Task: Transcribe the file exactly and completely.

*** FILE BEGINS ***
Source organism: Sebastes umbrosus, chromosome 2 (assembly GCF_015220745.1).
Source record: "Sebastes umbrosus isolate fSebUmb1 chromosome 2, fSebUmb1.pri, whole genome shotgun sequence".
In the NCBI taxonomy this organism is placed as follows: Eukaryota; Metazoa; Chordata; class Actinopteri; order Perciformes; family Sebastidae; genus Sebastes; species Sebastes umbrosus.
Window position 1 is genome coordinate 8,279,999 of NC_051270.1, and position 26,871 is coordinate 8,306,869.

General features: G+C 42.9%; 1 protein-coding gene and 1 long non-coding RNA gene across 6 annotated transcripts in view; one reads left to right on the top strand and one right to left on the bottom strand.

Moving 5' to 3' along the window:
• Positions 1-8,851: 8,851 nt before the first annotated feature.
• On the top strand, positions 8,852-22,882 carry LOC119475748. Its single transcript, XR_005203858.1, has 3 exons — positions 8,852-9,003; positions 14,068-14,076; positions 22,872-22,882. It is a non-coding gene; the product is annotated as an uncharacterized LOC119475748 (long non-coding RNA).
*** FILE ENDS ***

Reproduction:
Source organism: Sebastes umbrosus, chromosome 2 (assembly GCF_015220745.1).
Source record: "Sebastes umbrosus isolate fSebUmb1 chromosome 2, fSebUmb1.pri, whole genome shotgun sequence".
In the NCBI taxonomy this organism is placed as follows: Eukaryota; Metazoa; Chordata; class Actinopteri; order Perciformes; family Sebastidae; genus Sebastes; species Sebastes umbrosus.
Window position 1 is genome coordinate 8,279,999 of NC_051270.1, and position 26,871 is coordinate 8,306,869.

General features: G+C 42.9%; 1 protein-coding gene and 1 long non-coding RNA gene across 6 annotated transcripts in view; one reads left to right on the top strand and one right to left on the bottom strand.

Moving 5' to 3' along the window:
• Positions 1-8,851: 8,851 nt before the first annotated feature.
• On the top strand, positions 8,852-22,882 carry LOC119475748. Its single transcript, XR_005203858.1, has 3 exons — positions 8,852-9,003; positions 14,068-14,076; positions 22,872-22,882. It is a non-coding gene; the product is annotated as an uncharacterized LOC119475748 (long non-coding RNA).